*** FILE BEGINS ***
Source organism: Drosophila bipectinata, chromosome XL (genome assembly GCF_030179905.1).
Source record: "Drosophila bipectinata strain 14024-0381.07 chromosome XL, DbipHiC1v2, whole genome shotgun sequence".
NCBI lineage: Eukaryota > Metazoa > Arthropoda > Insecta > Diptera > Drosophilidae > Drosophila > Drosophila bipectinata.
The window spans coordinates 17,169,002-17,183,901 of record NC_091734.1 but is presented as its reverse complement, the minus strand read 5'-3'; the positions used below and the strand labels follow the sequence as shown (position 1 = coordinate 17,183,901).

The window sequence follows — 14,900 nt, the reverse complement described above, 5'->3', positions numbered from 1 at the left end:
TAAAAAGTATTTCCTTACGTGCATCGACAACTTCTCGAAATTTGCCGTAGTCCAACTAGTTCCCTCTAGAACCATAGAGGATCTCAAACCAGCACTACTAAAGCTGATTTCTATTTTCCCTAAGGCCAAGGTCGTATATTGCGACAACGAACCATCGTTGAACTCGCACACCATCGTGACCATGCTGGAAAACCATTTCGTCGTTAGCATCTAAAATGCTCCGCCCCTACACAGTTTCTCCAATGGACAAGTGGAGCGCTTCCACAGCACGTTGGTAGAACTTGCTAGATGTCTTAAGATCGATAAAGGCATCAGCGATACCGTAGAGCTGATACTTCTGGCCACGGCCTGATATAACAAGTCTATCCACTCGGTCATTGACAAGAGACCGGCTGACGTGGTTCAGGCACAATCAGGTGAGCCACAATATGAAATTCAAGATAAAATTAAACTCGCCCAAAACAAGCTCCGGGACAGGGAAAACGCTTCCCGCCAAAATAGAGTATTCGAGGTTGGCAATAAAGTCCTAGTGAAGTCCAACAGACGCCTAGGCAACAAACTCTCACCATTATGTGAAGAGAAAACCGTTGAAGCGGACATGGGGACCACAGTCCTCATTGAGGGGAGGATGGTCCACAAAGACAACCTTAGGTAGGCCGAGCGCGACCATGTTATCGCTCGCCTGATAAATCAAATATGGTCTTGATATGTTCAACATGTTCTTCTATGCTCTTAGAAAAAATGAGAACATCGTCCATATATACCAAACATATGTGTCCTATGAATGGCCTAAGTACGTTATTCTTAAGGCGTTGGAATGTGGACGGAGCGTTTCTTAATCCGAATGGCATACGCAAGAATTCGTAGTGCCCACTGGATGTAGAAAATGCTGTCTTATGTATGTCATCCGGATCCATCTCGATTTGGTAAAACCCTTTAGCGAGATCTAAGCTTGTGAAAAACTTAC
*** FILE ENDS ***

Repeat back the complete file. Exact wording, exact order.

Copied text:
Source organism: Drosophila bipectinata, chromosome XL (genome assembly GCF_030179905.1).
Source record: "Drosophila bipectinata strain 14024-0381.07 chromosome XL, DbipHiC1v2, whole genome shotgun sequence".
NCBI lineage: Eukaryota > Metazoa > Arthropoda > Insecta > Diptera > Drosophilidae > Drosophila > Drosophila bipectinata.
The window spans coordinates 17,169,002-17,183,901 of record NC_091734.1 but is presented as its reverse complement, the minus strand read 5'-3'; the positions used below and the strand labels follow the sequence as shown (position 1 = coordinate 17,183,901).

The window sequence follows — 14,900 nt, the reverse complement described above, 5'->3', positions numbered from 1 at the left end:
TAAAAAGTATTTCCTTACGTGCATCGACAACTTCTCGAAATTTGCCGTAGTCCAACTAGTTCCCTCTAGAACCATAGAGGATCTCAAACCAGCACTACTAAAGCTGATTTCTATTTTCCCTAAGGCCAAGGTCGTATATTGCGACAACGAACCATCGTTGAACTCGCACACCATCGTGACCATGCTGGAAAACCATTTCGTCGTTAGCATCTAAAATGCTCCGCCCCTACACAGTTTCTCCAATGGACAAGTGGAGCGCTTCCACAGCACGTTGGTAGAACTTGCTAGATGTCTTAAGATCGATAAAGGCATCAGCGATACCGTAGAGCTGATACTTCTGGCCACGGCCTGATATAACAAGTCTATCCACTCGGTCATTGACAAGAGACCGGCTGACGTGGTTCAGGCACAATCAGGTGAGCCACAATATGAAATTCAAGATAAAATTAAACTCGCCCAAAACAAGCTCCGGGACAGGGAAAACGCTTCCCGCCAAAATAGAGTATTCGAGGTTGGCAATAAAGTCCTAGTGAAGTCCAACAGACGCCTAGGCAACAAACTCTCACCATTATGTGAAGAGAAAACCGTTGAAGCGGACATGGGGACCACAGTCCTCATTGAGGGGAGGATGGTCCACAAAGACAACCTTAGGTAGGCCGAGCGCGACCATGTTATCGCTCGCCTGATAAATCAAATATGGTCTTGATATGTTCAACATGTTCTTCTATGCTCTTAGAAAAAATGAGAACATCGTCCATATATACCAAACATATGTGTCCTATGAATGGCCTAAGTACGTTATTCTTAAGGCGTTGGAATGTGGACGGAGCGTTTCTTAATCCGAATGGCATACGCAAGAATTCGTAGTGCCCACTGGATGTAGAAAATGCTGTCTTATGTATGTCATCCGGATCCATCTCGATTTGGTAAAACCCTTTAGCGAGATCTAAGCTTGTGAAAAACTTAC